Consumers across Latin America were greeted with higher streaming bills during the first half of the year as most global over-the-top providers rolled out price increases to help squeeze more value from their offerings. Rising inflation and content investments have also triggered higher subscription streaming fees in major markets around the region.
➤ Streaming price hikes have become a regular occurrence across Latin America in 2023, especially as global subscription video-on-demand services place more emphasis on boosting profits over subscription growth.
➤ Some of the services kept pricing steady for annual subscription plans, which carry discounts that could attract long-term users and help minimize churn in key markets.
➤ As streaming competition intensifies in Latin America, most SVOD services are experimenting with hybrid business models to unlock new revenue streams.
Kagan has updated our OTT Services & Devices database with recent price hikes carried out by global streaming operators such as Amazon.com Inc., Walt Disney Co., Warner Bros. Discovery Inc., Netflix Inc. and Paramount Global in select major Latin America markets such as Argentina, Brazil, Chile, Colombia, Mexico and Peru. Our proprietary database tracks data on nearly 2,000 OTT services worldwide across a variety of operating models and regions.
Among the major markets that we tracked in Latin America, Argentina experienced the biggest subscription streaming price increases, in large part driven by a surging inflation rate that soared to over 100% at the start of the year. Consumers in the country are also likely to pay more because of various taxes, including a value-added tax of approximately 21% and a country tax of about 8%, which are tacked on to subscription fees charged by most international streaming platforms.
Disney's Combo+ package, which bundles access to the Disney+ and Star+ service, more than doubled its monthly fee in Argentina while the stand-alone Star+ service that serves live sports content increased its price by an estimated 99%. In the other markets, Disney implemented subscription price hikes that ranged from 8% to 24%. It was the only global OTT operator to hike fees in Peru so far this year.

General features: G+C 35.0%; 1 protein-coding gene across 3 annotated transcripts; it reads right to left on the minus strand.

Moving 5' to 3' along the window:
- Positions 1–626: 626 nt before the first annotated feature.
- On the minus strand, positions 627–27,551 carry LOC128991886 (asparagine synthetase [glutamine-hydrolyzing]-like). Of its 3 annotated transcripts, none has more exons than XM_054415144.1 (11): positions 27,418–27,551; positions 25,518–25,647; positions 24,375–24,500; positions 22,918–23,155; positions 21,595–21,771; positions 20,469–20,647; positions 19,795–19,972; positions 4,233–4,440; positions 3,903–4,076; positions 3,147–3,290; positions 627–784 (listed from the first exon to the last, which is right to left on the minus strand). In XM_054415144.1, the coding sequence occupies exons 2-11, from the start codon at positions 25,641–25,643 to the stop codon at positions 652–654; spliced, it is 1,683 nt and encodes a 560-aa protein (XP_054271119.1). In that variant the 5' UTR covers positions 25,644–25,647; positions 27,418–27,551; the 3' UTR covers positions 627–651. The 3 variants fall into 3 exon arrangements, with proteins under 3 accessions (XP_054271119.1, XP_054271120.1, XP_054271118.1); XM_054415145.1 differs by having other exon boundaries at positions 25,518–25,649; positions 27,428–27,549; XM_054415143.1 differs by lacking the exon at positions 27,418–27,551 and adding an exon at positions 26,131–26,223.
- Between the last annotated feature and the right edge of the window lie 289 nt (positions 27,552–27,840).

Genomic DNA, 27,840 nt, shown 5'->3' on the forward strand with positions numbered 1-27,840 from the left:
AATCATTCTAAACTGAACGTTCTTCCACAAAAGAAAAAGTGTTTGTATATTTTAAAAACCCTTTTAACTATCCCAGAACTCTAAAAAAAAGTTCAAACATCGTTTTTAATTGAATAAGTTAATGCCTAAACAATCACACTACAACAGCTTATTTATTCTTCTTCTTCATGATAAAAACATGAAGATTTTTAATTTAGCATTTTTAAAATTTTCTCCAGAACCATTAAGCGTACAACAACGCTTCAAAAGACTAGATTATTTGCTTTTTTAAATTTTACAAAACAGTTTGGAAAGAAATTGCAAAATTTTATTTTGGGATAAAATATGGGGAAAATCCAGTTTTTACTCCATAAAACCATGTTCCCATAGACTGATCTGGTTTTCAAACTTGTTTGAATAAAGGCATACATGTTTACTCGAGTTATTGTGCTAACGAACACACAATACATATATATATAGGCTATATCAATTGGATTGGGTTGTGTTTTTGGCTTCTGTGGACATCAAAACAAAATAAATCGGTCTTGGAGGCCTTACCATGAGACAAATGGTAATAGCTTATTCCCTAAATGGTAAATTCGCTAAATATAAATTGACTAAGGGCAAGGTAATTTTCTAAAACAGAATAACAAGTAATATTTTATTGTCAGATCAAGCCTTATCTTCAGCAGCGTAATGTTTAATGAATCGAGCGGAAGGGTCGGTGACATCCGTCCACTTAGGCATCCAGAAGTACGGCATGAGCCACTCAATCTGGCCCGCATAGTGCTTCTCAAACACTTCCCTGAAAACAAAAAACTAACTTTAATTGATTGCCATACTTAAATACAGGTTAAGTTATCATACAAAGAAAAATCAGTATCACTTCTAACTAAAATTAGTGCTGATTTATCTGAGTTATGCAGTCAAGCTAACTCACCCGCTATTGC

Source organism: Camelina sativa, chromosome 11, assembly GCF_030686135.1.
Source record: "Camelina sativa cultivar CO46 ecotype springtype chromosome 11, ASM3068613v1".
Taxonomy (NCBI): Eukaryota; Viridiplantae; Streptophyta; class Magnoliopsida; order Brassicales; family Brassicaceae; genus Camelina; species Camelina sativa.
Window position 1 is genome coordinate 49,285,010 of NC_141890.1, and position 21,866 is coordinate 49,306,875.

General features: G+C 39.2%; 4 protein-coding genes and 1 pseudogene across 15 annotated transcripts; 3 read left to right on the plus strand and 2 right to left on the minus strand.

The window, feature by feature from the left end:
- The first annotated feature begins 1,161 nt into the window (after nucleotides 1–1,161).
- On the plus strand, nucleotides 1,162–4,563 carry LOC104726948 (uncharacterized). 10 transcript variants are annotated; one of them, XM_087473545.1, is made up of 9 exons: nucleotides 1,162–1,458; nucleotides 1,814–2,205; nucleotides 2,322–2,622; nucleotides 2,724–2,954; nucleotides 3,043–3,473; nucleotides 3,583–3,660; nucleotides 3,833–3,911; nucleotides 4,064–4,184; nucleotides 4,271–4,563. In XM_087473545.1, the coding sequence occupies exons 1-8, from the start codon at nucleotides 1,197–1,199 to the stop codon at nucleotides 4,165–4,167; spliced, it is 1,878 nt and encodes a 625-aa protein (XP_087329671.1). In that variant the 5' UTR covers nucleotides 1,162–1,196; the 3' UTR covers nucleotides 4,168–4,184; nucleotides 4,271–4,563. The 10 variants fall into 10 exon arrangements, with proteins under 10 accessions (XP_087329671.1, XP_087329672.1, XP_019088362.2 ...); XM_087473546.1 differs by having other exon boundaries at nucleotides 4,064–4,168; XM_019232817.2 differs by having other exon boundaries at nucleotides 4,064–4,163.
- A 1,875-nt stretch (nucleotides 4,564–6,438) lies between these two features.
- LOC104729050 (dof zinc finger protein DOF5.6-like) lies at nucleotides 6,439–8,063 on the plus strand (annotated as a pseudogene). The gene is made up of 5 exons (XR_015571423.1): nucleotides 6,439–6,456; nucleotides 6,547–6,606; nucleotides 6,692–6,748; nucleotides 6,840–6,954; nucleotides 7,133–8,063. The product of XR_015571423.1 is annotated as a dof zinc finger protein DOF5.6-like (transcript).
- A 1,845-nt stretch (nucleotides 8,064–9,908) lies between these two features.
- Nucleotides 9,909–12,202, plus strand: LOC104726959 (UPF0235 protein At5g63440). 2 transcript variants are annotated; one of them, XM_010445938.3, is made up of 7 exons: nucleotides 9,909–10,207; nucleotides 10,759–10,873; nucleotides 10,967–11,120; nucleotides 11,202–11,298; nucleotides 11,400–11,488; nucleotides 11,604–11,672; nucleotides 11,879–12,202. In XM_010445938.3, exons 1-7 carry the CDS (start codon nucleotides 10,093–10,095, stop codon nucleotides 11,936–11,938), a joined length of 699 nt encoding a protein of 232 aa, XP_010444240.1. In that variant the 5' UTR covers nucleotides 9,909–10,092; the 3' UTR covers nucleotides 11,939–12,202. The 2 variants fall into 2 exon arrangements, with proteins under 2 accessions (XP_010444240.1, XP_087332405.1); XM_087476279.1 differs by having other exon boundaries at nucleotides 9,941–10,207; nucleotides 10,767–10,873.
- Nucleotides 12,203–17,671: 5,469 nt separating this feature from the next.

Along with Netflix's Premium plan, Disney's Combo+ and Star+ are among the most expensive offerings in the region. The company also joined forces with Lions Gate Entertainment Corp. to form the Combo+ with Lionsgate+ subscription bundle. Disney has acquired a sizeable streaming subscriber base in Latin America since launching Disney+ in November 2020 followed by Star+ in August 2021.
Access our Disney+ global subscriber estimates for year-end 2022.
Amazon's Prime Video service also raised its monthly charge in Argentina, Brazil, Chile and Colombia by as much as 51%. Subscription cost for HBO Max's Standard plan, meanwhile, rose between 16% and 40%. Warner Bros. Discovery is expected to rebrand the service in Latin America to Max later in the year.
When HBO Max launched in the region in June 2021, it offered a 50% lifetime discount on monthly plans to subscribers that signed up directly via its website during its first month. The discount remains applicable so long as the customer continues the subscription without interruption; however, it will now be applied to the current price following the increase. Aside from the price hike, the service discontinued its mobile-only plan, which was approximately 30% cheaper than the Standard plan in most of Latin America, making the entry-level package for HBO Max even more expensive for new subscribers.